The HolyGrail 2.0 initiative has successfully validated the prototype detection unit for digital watermarks after semi-industrial testing that mimics real-life conditions, with a 99% detection rate and the opportunity to develop new, more granular post-consumer recycling streams that do not yet exist. 

Digital watermarking works through small, imperceptible codes covering the surface of consumer goods packs, which can carry attributes such as manufacturer, stock-keeping units (SKUs), plastic type, composition, and usage. The initiative began in 2020 and is overseen by AIM – the European Brands Association and the Alliance to End Plastic Waste, and is supported by over 130 companies and organisations. This includes Procter & Gamble, which recently announced that it would incorporate digital watermarking into its Lenor brand products.

The semi-industrial tests of the Pellenc ST/Digimarc prototype started in October 2021 at the Amager Resource Center in Copenhagen, with the purpose of evaluating the technology by replicating real-world industrial conditions. The prototype detection sorting unit was first validated in 2021, before its installation for the semi-industrial trial. 

HolyGrail 2.0 says that comprehensive testing was successfully performed on approximately 125,000 pieces of packaging from 260 SKUs at 3 m/s belt speed, with soiling/crushing and throughput representing routine industrial operations. Additional tests were also performed at a higher belt speed of 4.5 m/s, with severe soiling and crushing, reportedly without loss of performance.

Validation tests started in January 2022 as the concluding evaluations of the semi-industrial tests, focusing on the readiness of the Pellenc ST/Digimarc prototype for deployment in large-scale pilots in commercial sorting and recycling facilities. The assessment criteria included detection efficiency, ejection efficiency, purity, prototype stability and routine function, ease of programming the sorting operation, and counting capabilities of the prototype.

In addition, HolyGrail explains that the ejection operation test included a software combination of digital watermark detection and near-infrared (NIR) detection to identify both watermarked and non-watermarked items, as would be encountered in an industrial sorting or recycling facility. Based on observations from the January tests, the combined signal of NIR/digital watermark detection was apparently refined to improve the purity of the sorted output.

Final validation tests were completed this month at the headquarters of Pellenc ST, where detection/ejection efficiency and purity for sorting PET, PP and PE rigids and flexible films were evaluated. The initiative says that each category was sorted at 3 m/s, at as close to nominal throughput and occupancy as feasible for the prototype system setup.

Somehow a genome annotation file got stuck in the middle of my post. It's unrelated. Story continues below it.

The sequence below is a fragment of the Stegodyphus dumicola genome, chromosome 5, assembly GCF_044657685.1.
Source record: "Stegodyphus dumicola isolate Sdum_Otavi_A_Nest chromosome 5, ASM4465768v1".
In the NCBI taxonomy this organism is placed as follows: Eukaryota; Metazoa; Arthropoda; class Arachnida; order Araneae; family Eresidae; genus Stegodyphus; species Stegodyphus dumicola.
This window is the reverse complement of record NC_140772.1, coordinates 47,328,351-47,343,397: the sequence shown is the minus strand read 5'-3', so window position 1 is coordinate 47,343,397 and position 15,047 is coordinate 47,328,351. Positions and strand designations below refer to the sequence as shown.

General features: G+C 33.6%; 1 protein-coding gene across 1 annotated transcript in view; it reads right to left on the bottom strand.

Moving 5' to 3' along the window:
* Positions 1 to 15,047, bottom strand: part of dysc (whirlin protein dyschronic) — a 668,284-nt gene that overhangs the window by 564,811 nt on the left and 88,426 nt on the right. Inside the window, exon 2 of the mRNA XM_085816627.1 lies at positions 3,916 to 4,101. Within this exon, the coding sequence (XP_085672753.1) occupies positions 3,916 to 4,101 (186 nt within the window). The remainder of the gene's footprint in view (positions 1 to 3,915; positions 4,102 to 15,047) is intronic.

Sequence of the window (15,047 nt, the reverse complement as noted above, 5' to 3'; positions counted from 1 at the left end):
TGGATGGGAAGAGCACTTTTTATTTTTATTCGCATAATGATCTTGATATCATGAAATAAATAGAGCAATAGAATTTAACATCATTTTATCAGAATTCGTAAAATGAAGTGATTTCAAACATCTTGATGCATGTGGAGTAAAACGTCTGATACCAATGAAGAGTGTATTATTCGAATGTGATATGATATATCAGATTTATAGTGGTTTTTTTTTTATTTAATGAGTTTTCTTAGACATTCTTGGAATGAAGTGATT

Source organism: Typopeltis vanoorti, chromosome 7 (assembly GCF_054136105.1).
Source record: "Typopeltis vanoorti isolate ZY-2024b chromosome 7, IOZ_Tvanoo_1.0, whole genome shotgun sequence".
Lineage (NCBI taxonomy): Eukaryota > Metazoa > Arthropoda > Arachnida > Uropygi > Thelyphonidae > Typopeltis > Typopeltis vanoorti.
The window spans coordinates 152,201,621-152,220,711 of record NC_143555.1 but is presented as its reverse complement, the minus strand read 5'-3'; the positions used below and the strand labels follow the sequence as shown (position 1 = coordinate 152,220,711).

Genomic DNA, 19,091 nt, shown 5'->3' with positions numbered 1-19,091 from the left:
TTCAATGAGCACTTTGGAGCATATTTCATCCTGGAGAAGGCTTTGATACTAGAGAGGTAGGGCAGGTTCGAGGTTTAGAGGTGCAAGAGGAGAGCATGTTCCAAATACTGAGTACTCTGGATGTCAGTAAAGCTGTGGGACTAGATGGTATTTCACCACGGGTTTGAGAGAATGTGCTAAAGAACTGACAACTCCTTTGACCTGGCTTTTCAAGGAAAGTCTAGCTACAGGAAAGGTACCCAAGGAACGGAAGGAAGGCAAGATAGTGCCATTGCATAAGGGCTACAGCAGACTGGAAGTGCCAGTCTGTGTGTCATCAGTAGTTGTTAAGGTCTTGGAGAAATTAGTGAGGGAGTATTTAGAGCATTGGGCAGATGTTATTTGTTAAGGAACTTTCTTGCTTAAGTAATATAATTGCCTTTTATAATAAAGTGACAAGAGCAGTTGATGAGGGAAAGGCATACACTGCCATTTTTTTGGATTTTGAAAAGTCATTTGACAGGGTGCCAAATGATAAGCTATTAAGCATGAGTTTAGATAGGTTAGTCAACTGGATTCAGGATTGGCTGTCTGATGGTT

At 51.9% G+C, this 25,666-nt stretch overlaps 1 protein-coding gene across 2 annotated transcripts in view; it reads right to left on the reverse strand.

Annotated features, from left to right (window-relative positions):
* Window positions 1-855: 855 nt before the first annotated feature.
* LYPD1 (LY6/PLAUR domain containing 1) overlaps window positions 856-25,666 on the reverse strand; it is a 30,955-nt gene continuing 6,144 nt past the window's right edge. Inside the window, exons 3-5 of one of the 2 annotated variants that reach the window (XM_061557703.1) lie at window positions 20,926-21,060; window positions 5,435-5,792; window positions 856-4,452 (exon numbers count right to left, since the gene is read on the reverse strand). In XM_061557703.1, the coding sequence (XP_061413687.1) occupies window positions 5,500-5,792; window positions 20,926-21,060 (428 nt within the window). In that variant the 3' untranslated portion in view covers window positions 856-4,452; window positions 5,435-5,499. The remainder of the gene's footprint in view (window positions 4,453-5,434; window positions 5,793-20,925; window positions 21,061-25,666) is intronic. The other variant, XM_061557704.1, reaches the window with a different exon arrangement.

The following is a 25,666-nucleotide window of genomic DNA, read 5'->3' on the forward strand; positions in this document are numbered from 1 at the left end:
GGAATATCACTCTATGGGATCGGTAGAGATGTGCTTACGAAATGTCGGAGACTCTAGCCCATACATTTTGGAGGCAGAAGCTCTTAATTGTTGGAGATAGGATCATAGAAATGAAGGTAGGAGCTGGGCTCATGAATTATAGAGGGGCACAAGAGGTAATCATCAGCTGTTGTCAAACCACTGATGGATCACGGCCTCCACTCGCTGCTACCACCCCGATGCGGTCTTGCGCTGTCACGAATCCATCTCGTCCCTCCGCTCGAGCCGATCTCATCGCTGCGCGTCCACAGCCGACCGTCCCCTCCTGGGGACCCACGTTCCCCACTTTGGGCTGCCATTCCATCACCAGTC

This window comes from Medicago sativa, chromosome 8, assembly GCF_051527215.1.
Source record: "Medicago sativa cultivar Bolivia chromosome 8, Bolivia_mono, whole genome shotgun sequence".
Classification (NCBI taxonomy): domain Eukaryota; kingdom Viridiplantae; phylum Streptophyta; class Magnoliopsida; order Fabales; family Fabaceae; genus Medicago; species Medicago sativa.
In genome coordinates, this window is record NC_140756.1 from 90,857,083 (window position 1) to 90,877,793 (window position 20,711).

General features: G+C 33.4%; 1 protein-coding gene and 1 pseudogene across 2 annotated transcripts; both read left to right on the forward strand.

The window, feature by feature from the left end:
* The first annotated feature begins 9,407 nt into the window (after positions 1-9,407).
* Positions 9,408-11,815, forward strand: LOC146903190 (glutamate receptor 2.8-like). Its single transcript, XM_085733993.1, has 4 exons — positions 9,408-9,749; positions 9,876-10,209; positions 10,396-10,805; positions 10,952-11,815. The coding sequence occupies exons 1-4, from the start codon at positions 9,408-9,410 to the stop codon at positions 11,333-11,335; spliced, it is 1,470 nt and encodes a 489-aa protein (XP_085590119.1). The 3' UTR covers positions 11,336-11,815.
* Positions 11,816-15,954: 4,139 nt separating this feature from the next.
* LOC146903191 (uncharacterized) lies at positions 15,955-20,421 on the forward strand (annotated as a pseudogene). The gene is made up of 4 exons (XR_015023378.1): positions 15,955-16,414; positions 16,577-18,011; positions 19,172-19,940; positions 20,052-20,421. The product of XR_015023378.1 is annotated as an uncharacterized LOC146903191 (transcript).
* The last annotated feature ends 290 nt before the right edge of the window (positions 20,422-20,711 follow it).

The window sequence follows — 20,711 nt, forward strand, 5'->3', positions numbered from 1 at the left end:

Each category had set parameters for the combination of digital watermark detection and NIR detection, as well as for ejection. The sorting programme was configured to eject or reject items on an SKU-specific basis.

According to the HolyGrail initiative, the results of the trials show that the digital watermarking technology can achieve more granular sorting of packaging waste at scale, such as developing separate and new post-consumer recycling streams that currently do not exist. This could include separate streams for applications such as cosmetics and detergents. The initiative claims this will help to overcome the limitations of current NIR sorting technologies, supporting a circular economy for packaging.

The initiative adds that “consistent high results” were demonstrated across all testing categories of plastic packaging material. On average, there was a 99% detection, 95% ejection and 95% purity rate for the first prototype. Flexibles showed a slightly lower ejection rate (91%) and purity (90%) than the rigid categories.

The detection unit – developed by the machine vendor Pellenc ST and the digital watermarks technology supplier Digimarc – is reportedly now ready for industrial-scale pilots, which are slated to start later this year. Details on industrial partners and packaging scope are set to be released soon.

Michelle Gibbons, director general of AIM, comments: “We have achieved our objective of proving digital watermarks can increase intelligent sorting of packaging waste at scale, enabling new recycling streams that currently do not exist. This would be a fantastic leap forward in achieving the EU recycling goals.

“Innovation and digital are the core drivers towards the Green Transition and this has been brought to life through HolyGrail 2.0.

“Now, market participants can decide to be part of industrial-scale pilots, to test this at an even bigger scale in Europe.”

Jacob Duer, president and CEO of the Alliance to End Plastic Waste, adds: “The completion of the semi-industrial trials is a very important milestone in the HolyGrail 2.0 initiative. We are one step closer to making intelligent waste sorting a reality through digital watermarks.

“The HolyGrail project is an excellent example of how engaged and committed businesses coming together around a very clear goal can accelerate the development of new solutions.

“As we move into the next stage of in-market demonstrations, we strongly encourage more businesses and partners to join us in scaling up testing and adoption.”